Sunday, March 28, 2010
Listening to the deaf
It does not surprise me at all that for decades nobody -- priests, cops, prosecutors -- would listen to, let alone believe, those 200 boys and men who repeatedly charged that they had been molested by the Rev. Lawrence C. Murphy at a school for the deaf in Wisconsin.
For millennia the deaf were not considered fully functioning human beings. Society thought they had nothing of importance to say. They had no credibility. Not even the people charged with their care and education took them seriously.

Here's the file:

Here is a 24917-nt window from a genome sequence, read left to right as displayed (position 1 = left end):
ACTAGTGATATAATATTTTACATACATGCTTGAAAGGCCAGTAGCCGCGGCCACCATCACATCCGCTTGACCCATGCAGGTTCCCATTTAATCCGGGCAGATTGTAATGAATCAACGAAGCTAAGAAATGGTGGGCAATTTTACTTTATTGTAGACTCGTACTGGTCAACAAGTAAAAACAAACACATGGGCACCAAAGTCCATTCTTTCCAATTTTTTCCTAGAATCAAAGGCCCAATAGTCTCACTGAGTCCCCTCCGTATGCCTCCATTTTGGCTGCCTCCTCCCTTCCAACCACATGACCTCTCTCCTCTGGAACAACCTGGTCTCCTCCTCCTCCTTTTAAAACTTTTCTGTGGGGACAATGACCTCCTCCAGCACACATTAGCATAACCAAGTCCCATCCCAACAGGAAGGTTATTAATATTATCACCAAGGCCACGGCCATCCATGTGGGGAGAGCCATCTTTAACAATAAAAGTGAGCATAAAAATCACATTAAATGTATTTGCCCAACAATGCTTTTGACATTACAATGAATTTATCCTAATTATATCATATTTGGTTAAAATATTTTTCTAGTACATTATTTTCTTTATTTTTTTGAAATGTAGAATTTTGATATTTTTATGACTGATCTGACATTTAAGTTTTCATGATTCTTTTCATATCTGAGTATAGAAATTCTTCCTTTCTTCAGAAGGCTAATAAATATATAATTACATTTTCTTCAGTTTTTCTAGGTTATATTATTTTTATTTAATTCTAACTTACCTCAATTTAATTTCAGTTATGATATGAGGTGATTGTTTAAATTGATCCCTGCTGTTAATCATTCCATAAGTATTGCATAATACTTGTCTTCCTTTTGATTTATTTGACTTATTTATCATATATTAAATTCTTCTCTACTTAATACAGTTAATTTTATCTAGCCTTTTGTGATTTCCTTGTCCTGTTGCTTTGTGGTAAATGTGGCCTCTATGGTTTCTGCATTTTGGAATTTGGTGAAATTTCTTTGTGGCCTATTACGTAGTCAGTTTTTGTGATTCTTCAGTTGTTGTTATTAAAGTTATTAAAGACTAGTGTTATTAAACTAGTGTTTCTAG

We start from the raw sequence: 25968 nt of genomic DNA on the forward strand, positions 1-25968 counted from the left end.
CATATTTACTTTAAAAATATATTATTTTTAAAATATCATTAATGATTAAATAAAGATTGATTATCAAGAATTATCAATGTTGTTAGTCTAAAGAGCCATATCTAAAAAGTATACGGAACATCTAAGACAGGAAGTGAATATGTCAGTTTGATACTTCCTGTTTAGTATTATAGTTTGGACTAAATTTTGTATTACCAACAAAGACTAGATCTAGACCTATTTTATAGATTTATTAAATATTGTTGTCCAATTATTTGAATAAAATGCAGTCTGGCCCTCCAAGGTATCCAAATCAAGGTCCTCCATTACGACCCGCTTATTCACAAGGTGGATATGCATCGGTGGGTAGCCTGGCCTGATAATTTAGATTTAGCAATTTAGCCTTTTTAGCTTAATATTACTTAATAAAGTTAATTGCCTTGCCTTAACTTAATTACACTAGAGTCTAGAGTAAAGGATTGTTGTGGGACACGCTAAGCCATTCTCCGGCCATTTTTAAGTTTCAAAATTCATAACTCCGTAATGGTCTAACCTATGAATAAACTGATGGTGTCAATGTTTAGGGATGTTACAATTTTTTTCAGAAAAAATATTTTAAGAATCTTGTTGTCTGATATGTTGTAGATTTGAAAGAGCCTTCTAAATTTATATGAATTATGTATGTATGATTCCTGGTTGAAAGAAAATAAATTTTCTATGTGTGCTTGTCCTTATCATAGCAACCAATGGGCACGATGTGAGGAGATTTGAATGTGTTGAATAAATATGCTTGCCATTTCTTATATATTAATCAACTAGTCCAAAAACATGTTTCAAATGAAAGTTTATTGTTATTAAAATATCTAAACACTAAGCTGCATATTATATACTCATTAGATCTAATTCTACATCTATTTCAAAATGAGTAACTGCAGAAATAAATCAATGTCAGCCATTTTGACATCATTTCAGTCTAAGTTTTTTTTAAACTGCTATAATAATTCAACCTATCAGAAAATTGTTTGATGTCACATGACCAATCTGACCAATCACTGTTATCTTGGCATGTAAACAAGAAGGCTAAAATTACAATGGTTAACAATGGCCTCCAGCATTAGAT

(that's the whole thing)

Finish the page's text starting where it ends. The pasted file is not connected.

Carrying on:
Black Americans once faced this dynamic. They were considered unworthy of the vote. But things changed, and now one of them is president of the United States.
Things are slowly changing for deaf people, too, as they shoulder aside prejudice and ignorance to become doctors and lawyers and journalists.
It's still an uphill battle. Individuals increasingly are accepting the human potential of the deaf, but it will take longer to overcome the inertia of society and its institutions.
Those Wisconsin lads have at last burst through the smothering, arrogant and ossified hierarchy of their church. People are now listening to them. It is a small breakthrough for all of us.